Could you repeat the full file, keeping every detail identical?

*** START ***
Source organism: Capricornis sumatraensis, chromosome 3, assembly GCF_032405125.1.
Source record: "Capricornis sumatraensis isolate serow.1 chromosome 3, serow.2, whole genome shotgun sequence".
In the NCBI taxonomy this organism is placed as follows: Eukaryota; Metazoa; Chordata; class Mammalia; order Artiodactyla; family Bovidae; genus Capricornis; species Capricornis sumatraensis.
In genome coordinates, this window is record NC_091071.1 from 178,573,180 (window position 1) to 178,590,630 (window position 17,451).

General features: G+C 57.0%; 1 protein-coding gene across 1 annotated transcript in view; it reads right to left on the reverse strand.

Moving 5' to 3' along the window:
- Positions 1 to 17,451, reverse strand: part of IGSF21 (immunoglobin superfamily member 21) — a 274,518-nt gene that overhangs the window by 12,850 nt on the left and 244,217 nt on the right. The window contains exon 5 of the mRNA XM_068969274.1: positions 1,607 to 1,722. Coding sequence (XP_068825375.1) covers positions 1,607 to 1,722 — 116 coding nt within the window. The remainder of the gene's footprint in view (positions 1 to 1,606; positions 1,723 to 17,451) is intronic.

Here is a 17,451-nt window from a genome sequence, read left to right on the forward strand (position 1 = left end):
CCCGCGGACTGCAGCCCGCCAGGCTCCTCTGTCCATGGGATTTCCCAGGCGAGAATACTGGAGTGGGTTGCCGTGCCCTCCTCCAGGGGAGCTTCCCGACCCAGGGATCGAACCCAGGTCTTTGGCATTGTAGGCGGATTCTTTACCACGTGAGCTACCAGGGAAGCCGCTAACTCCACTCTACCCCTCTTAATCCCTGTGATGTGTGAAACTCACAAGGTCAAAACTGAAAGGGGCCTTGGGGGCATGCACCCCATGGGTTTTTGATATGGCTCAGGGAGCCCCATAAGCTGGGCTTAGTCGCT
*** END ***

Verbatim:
Source organism: Capricornis sumatraensis, chromosome 3, assembly GCF_032405125.1.
Source record: "Capricornis sumatraensis isolate serow.1 chromosome 3, serow.2, whole genome shotgun sequence".
In the NCBI taxonomy this organism is placed as follows: Eukaryota; Metazoa; Chordata; class Mammalia; order Artiodactyla; family Bovidae; genus Capricornis; species Capricornis sumatraensis.
In genome coordinates, this window is record NC_091071.1 from 178,573,180 (window position 1) to 178,590,630 (window position 17,451).

General features: G+C 57.0%; 1 protein-coding gene across 1 annotated transcript in view; it reads right to left on the reverse strand.

Moving 5' to 3' along the window:
- Positions 1 to 17,451, reverse strand: part of IGSF21 (immunoglobin superfamily member 21) — a 274,518-nt gene that overhangs the window by 12,850 nt on the left and 244,217 nt on the right. The window contains exon 5 of the mRNA XM_068969274.1: positions 1,607 to 1,722. Coding sequence (XP_068825375.1) covers positions 1,607 to 1,722 — 116 coding nt within the window. The remainder of the gene's footprint in view (positions 1 to 1,606; positions 1,723 to 17,451) is intronic.

Here is a 17,451-nt window from a genome sequence, read left to right on the forward strand (position 1 = left end):
CCCGCGGACTGCAGCCCGCCAGGCTCCTCTGTCCATGGGATTTCCCAGGCGAGAATACTGGAGTGGGTTGCCGTGCCCTCCTCCAGGGGAGCTTCCCGACCCAGGGATCGAACCCAGGTCTTTGGCATTGTAGGCGGATTCTTTACCACGTGAGCTACCAGGGAAGCCGCTAACTCCACTCTACCCCTCTTAATCCCTGTGATGTGTGAAACTCACAAGGTCAAAACTGAAAGGGGCCTTGGGGGCATGCACCCCATGGGTTTTTGATATGGCTCAGGGAGCCCCATAAGCTGGGCTTAGTCGCT